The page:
Toronto's vacant home tax is one step closer to becoming a reality.
On Tuesday, city council’s executive committee approved a staff report focusing on the tax design and implementation that calls to introduce a 1% tax on all vacant properties in Toronto at the start of 2022.
According to the City, the goal of the tax is to change the behaviours of vacant home homeowners, encouraging them to sell or rent out the homes, thereby increasing the housing supply. A home is considered vacant if it has been unoccupied for more than six months during the previous calendar year, however, some exemptions include the death of the owner, the homeowner is under medical care, or the home is undergoing renovation.
Once passed, residential property owners would be required to make a declaration each year by the deadline and could be subject to a city audit to verify whether the home is vacant or not.
“A vacant home tax will result in a much-needed increase to Toronto’s housing supply, so I’m happy to see it approved today," said Mayor John Tory.
"The vast majority of Toronto property owners will not pay this tax, but its benefits will be felt by residents in need of a place to live. We simply can’t afford to have housing for thousands of homes sitting empty. You may live in it, you may rent it, but if it sits empty you will pay a tax that helps us build more affordable housing people can live in," added Tory.
Staff are proposing the initial tax be 1% of the assessed home value. For example, if a home that was declared vacant was assessed at $1 million in 2022, the owner would be subject to a $10,000 annual tax.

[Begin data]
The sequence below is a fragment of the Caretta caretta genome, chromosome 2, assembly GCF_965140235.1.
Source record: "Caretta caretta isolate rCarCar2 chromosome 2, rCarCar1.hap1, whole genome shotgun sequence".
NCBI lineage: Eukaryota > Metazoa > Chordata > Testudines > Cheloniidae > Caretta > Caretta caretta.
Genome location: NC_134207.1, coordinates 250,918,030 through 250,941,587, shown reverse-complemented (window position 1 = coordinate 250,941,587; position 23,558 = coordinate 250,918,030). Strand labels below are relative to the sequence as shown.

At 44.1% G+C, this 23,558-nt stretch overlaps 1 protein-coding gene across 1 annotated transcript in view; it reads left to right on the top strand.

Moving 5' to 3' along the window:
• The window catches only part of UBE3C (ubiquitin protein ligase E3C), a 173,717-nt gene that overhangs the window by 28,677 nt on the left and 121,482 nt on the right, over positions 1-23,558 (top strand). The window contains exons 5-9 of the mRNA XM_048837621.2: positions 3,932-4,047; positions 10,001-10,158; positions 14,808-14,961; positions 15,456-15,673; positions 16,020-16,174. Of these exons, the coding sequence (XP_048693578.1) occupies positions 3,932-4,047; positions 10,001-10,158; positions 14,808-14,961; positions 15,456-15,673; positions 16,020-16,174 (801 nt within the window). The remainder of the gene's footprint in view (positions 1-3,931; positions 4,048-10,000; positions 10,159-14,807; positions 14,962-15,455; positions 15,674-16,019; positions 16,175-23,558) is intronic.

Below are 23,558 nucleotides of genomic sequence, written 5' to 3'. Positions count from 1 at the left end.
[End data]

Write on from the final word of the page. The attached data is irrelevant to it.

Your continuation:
While the number of vacant homes in Toronto is currently unknown, using Vancouver’s tax metrics -- assuming 1% of Toronto’s housing stock is vacant, at a tax rate of 1% on the average Toronto home’s current assessed value -- this could equal $55 million to $66 million in tax revenue per year.
As part of the tax design, property owners will be required to declare the status of their residential home each year to determine the home’s occupancy status and whether the tax is payable. Property owners who don’t complete their declaration could have their unit deemed vacant and be subject to the tax.
If approved by council, a bylaw supporting the tax would come into effect on Saturday, January 1, 2022, and that date would also become the start of the first tax reference year, which is the year that determines whether the tax is payable. The tax would then become payable for the first time in early 2023, based on the occupancy status during the prior reference year.
The City says certain properties may be selected for audit on a random or specific criteria basis. If selected for audit, the owner would be required to provide information and evidence to establish whether the home was vacant or occupied during the reference period. To ensure compliance and that tax payments are being made as required, the tax will include provisions including penalties for failure to pay, fines for various offences, and a dispute resolution process.
Next, council will consider the staff report during their upcoming meeting -- running from Wednesday, July 14 to Thursday, July 15. If approved, a final report and bylaw will be prepared for council's review by the end of 2021.